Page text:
Arturo Cubacub, President of I-Cubed, passes

Arturo Cubacub

Arturo Cubacub

The award-winning
director and editor
was a longtime
member of the film,
advertising and

As the Chicago film and advertising communities rang in a new year, it was also met with sad news as it was announced on his Facebook page, that president of I-Cubed Productions, Arturo Cubacub had passed away peacefully. He is survived by his wife, Jan Heyn-Cubacub, and daughter Sky Heyn-Cubacub. He was 66.

The very definition of a renaissance man, Cubacub was an award-winning filmmaker and editor, who was involved in pioneering and developing new concepts, methods, approaches, and cutting-edge technology for movie making and inter-media.

Throughout his career, Arturo won numerous international awards and received national recognition for technical and artistic achievement and was considered a pioneer of the poetry video genre.

He was the author of the i^3 Manifesto, the Hyper-Cinema Manifesto, and co-author of the Interstitial Manifesto, a work that was listed as, “in progress.”

Word of Cubacub’s passing came from a Facebook post by his daughter, Sky. “Hello everyone, this post is written by my mom Jan Heyn-Cubacub and me . With deep sadness my dad, Arturo Cubacub peacefully passed away on December 28, 2018 with us at his side.”


Possessing a BFA in Plastic and Graphic Arts and an MFA in Electronic Visualization from the University of Illinois at Chicago, Cubacub began his career as the Artistic Director of the Rasterdans Performance Company in September of 1979. After various teaching stints in the early 1980s, he became the Head of Editing Computer Graphics and Special Effects at The Film & Tape Works in Chicago.

Cubacub then worked his way up as a notable editor with post houses including Post Effects, The Filmworkers Club and Editel. In 1996, he opened i^3 (i-cubed, inc.), where he became known around the city as a talented Editor and Effects Editor.

Tom Duff, President of Optimus, had this to say about Cubacub, “Arturo was a special man and a unique talent. His enigmatic style and smile endeared himself to anyone he worked with, personally and professionally. Talent wise, he was a pioneer for pushing new gear to the limits where others didn’t venture, as being the only one to ever actually edit on a flame.”

Eventually, Cubacub would move into directing, coloring and sound design. He would also go on to win numerous awards for his direction and editing including AICEs and Tellys. A music video, S T R E T C H, was celebrated at the Amsterdam Film Festival, Canadian International Film Festival and Louisville’s International Festival of Film. This was one of the many creative collaborations between Cubacub and long-time associate, Sarah Weis.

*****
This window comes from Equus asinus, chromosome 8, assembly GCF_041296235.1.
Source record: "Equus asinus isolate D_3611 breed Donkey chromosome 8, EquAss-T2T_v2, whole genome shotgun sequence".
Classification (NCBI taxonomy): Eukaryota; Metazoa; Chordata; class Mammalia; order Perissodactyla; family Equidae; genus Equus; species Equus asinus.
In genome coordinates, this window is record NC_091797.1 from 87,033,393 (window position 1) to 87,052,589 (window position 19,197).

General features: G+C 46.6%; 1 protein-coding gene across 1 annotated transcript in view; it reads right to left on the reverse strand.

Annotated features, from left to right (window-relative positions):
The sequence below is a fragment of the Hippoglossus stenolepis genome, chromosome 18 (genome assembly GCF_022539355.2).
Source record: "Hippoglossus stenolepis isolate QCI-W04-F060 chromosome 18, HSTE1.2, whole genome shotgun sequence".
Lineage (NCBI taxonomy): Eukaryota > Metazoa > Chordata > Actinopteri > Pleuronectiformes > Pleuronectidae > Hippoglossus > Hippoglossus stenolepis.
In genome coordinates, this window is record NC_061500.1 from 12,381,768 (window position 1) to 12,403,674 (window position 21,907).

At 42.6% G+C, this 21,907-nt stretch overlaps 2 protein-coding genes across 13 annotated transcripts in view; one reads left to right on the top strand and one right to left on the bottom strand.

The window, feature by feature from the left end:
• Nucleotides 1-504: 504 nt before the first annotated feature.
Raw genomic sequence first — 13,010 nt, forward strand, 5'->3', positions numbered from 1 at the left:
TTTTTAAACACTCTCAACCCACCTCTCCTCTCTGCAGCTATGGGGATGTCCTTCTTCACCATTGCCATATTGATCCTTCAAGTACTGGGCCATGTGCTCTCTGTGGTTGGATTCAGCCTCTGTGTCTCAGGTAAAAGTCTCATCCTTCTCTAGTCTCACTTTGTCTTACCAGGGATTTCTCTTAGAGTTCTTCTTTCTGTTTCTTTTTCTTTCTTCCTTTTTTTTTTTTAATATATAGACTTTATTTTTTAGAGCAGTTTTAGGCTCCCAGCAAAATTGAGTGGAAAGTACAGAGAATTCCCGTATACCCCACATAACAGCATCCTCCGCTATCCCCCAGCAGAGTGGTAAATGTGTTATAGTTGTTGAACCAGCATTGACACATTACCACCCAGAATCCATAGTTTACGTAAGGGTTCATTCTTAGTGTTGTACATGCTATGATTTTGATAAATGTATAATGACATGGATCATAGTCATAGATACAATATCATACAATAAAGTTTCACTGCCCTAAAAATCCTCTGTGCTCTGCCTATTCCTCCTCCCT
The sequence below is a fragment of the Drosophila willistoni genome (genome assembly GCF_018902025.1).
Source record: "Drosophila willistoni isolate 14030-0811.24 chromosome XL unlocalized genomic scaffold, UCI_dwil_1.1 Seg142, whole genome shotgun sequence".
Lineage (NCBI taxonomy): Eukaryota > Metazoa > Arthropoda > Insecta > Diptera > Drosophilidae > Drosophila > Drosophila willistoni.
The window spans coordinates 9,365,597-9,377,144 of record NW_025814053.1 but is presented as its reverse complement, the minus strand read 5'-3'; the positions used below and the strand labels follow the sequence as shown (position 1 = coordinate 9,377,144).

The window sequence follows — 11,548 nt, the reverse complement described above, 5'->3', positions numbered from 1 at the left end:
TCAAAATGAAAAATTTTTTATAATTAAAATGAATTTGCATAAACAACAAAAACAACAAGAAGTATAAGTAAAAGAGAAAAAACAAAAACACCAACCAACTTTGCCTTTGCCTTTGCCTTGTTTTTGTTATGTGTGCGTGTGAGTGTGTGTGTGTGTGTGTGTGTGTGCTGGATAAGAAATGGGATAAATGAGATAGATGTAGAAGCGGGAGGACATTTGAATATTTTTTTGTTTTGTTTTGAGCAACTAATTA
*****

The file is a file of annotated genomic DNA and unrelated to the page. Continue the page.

Cubacub was also a published writer, painter, musician and aerobatic pilot. His works can be seen in permanent collections worldwide.

Memorial services will take place on January 20th at the Zhou B Art Center with DfbrL8r,1029 W 35th St, Chicago, IL 60609 from 5:30 PM to 9 PM.

I personally got to work with Arturo back in 2009 on a Radio Shack project that featured my budding actress (at the time) daughter, Maxine. He and Sarah were both a delight to work with.

Arturo will be missed.

Contact Colin Costello at or follow him on Twitter @colincostello10.

  • Jan Heyn-Cubacub

    Thank you Colin Costello and Reel Chicago for this beautiful article. Sky and I are heartbroken. – Jan

  • Jim Pianowski

    I rarely take the time to post or comment on social media but this news of Arturo has compelled me to write. Were we the best of friends…no. But over the course of thirty years working periodically with Arturo, he always was such a pleasant person and gentleman to work with. He was a pillar of the Chicago creative community from it’s infancy. I watched him use his talents and gain such experience over the years that I would call him from time to time for advice or his opinion on a project and he always take my call or quickly call back. I have been blessed to have been a small part of the Chicago video scene, to be part of the comradery, to have enjoyed the friendships of many and Arturo was one of those that was high on my list. So sad…so young…I’ll truly miss him. My sincere condolences to the family.

  • Jody Heyn Prunty

    Colin, while I knew my brother in law was brilliant and so very talented, reading your article helped me to focus on all that he had accomplished in his shortened life. He truly was a renaissance man. The breadth of his works goes on and on. And that mind. He will be missed.

  • David Bontumasi

    Thanks, Colin. Beautifully written. He was so unique, so one of a kind, so totally Arturo. That smile, that presence, that talent. Oh man . . .

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